It seems like the character would have an idea of the range of results possible. Perhaps after you determine the notice distance, roll a d6-INT mod and add that. So, if the notice distance is 4 hexes and you roll a 3, you could say, "you feel confident that you can evade notice up to 7 hexes distance. You're not sure how much closer you can get." Then the player has a feel for what their character's skill brings to the table concretely, and also knows that they can push their luck a little more. The smarter the thief, the narrower the margin of risk is.

Alexis Smolensk said...

It is that desire for an inkling that is goofing the player's mindset, Baron.

Look at that youtube video again and tell me the time stamp when Eastwood has an inkling that he is going to succeed or fail.

Baron Opal said...

He advanced pretty confidently up until 00:50 when he reached the door. Now, that was before he was truly sneaking up on the radio operator. Until then he was sneaking up on the target's position. But, once he was at the top of the stairs his body language conveyed "stealth" to me.

If we're only examining the distance from the door to the guy's back, then, yes, you take your chances.

Looking at your rules, would the clip be described as Dim Moonlight (3d4), Urban, interior (-4), Stripped with light weapon (-1), camouflage (-1)? He looks like he should be there (uniform) and the light isn’t that great except in the radio room itself. 3d4 - 6 - X (level mod). Ended up with a 2, so that was pretty good. Darn magic buttons…

Alexis Smolensk said...

Dim moonlight in the hall, but not when he's actually being observed; but he does get the -4 urban interior, because he's protected by the corridor and walls. I don't accept that he's camouflaged, but I'll accept stripped (no armor). In the movie, he's a first rate American ranger, so gotta figure at least 6-8th level; and he does get potentially within 1 hex.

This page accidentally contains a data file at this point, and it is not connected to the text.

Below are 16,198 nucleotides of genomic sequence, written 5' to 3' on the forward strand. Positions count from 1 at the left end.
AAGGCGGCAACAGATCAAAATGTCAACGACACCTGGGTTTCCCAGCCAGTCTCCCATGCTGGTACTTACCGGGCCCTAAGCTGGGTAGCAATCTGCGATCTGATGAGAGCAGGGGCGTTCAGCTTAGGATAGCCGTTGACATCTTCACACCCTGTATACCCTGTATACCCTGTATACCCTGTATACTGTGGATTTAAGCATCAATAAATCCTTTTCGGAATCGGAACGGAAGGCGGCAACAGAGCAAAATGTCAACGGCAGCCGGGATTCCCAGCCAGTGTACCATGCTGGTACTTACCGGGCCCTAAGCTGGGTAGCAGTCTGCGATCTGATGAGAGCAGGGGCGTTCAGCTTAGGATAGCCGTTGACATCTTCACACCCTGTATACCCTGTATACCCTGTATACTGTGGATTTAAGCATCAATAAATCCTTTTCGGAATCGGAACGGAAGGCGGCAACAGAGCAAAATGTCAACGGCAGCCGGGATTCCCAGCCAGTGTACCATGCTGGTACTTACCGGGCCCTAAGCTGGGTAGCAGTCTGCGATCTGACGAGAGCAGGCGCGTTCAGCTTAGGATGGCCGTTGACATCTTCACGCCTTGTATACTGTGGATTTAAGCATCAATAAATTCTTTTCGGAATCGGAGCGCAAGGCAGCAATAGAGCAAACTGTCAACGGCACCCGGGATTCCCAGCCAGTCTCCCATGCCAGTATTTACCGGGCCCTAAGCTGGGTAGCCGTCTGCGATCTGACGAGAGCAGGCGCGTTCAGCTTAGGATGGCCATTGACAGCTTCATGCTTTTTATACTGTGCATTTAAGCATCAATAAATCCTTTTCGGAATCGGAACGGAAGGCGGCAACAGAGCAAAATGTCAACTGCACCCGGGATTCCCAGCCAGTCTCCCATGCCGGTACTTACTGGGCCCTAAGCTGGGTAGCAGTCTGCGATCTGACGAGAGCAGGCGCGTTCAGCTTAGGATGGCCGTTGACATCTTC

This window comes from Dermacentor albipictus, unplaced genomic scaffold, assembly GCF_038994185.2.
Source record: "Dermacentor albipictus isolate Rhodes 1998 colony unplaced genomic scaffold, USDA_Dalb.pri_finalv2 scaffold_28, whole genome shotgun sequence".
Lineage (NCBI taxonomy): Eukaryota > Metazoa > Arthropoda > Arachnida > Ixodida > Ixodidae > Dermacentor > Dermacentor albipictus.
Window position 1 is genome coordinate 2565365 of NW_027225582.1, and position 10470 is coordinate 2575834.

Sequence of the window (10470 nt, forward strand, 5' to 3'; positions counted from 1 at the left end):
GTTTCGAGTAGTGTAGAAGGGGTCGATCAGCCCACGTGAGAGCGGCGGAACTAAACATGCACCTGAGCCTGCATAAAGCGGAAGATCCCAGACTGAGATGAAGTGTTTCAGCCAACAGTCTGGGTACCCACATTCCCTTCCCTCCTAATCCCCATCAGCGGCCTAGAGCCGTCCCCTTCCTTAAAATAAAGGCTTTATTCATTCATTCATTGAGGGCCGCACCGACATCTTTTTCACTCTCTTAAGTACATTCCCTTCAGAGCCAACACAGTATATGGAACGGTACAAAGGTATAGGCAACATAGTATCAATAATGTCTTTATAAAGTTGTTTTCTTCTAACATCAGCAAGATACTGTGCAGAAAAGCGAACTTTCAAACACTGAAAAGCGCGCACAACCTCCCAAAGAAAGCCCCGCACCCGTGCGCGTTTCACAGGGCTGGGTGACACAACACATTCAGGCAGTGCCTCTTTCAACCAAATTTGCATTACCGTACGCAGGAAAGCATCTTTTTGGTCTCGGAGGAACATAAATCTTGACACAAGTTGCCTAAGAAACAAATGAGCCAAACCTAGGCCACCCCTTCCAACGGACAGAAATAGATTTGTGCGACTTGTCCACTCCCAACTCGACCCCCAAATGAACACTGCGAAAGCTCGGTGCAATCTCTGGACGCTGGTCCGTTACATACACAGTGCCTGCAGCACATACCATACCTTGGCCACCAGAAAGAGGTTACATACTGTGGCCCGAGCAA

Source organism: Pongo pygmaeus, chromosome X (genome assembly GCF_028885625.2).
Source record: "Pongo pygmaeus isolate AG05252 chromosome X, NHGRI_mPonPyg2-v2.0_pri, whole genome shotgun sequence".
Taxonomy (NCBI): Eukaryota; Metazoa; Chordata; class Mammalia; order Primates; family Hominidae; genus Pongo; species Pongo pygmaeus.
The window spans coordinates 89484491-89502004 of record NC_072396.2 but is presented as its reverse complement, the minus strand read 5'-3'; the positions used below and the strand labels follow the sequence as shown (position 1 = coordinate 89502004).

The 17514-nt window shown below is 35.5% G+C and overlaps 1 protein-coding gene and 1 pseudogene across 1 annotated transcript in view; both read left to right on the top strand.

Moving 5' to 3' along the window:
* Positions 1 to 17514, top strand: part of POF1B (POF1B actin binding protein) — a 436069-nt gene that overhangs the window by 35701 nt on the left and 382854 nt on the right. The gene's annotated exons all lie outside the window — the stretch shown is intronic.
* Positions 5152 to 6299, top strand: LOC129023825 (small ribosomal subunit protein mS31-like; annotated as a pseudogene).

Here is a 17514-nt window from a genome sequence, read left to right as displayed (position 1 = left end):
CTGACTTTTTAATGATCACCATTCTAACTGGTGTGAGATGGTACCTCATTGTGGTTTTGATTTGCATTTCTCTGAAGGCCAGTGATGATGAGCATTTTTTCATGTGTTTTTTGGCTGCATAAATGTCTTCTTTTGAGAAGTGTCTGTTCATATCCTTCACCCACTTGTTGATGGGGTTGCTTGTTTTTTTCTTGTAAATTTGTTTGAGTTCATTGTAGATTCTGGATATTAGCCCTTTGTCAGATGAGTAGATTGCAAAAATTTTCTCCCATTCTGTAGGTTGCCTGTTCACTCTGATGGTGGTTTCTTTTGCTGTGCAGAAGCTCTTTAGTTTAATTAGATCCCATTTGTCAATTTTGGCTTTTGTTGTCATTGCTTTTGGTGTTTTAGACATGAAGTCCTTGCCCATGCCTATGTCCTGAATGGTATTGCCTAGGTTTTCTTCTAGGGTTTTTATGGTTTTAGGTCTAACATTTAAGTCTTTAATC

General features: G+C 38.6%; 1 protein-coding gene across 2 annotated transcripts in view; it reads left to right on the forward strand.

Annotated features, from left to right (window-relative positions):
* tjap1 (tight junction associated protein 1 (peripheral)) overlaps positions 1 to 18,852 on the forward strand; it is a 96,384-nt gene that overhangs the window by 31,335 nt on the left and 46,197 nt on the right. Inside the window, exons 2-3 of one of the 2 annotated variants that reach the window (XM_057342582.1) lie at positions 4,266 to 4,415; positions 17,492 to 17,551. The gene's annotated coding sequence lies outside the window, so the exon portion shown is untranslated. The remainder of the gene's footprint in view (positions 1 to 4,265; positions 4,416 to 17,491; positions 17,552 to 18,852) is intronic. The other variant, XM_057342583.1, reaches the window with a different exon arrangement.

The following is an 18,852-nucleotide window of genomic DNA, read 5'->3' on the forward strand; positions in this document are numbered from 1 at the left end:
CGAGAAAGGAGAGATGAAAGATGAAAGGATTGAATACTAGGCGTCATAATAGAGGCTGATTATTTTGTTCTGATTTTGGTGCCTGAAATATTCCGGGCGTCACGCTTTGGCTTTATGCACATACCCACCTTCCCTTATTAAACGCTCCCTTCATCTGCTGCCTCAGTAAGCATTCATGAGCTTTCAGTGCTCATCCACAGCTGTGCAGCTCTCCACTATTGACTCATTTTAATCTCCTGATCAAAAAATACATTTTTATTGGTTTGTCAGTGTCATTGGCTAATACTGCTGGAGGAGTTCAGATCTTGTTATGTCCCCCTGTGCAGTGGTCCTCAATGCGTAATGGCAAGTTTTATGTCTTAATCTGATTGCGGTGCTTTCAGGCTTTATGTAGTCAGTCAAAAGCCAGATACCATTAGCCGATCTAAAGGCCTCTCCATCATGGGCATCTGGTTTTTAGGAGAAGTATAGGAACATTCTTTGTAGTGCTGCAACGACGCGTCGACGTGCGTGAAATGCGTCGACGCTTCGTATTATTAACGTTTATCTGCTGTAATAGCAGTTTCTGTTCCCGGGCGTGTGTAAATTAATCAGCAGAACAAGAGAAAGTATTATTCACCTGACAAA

But the radio operator did not roll surprise and then won initiative...

I get what you're saying, Baron, but he doesn't "know," right? Not until the exact moment when he steps on the board in the silence; he might have stepped on a squeaky board already, but the radio covered that up.

So let's say he's 7th level, and that as a ranger he has thief-level skills; he can be pretty sure that with the -1, -4 and the -7 that he can get within 0-2 hexes on average, which gets him to the doorway. He'd have to roll a 15 on 3d6 to be detected at three hexes, or outside the door. If we accept your moonlight argument, he CAN'T roll so bad as to be more than a 0.

Baron Opal said...

I suppose if the hex by hex gets too vexing, you could break up the path in segments. Going back to the clip, Clint climbed the stairs, walked down the hall, crossed an intersecting hallway, crossed the radio station floor. Rather than just getting as close as they can, more bite sized bits could be offered.

Although it begs the question, if you knew exactly how far you could go, and go just that far, then what? Gather your forces there? Or, gather your stealthy forces there and give the high sign to charge?

Alexis Smolensk said...

Exactly.

But you shouldn't know. That's the only way it is tense. That's why I say the solution is to force the player to commit, and not let them back out once they've chosen to enter stealth.

Playing hundreds of situations like this, when there were no distance-hex rules, no one who said they were going to move in for the kill ever said they wanted to stop halfway through and break off. They shouldn't be allowed to now that the rule is more precise.

You either close to catch the opponent by surprise and kill them, or you don't. But I will grant you this: if the situation changes (the guard turns the radio off), so that the numbers change from what they were, the player should be given a chance to back out, right then. Eastwood decided to press forward; but a player might decide to retreat at that point.

Baron Opal said...

A last comment, if the goal is scouting rather than assassination, you just have to maneuver around everyone's "sense bubble", correct? You go, discover what you can, and come back, assuming things are relatively static and you can avoid the patrols, or whatever.

Alexis Smolensk said...

Yes, that's the case. But the worst sense bubble rules, so the party tends to hang back while one person moves forward for scouting.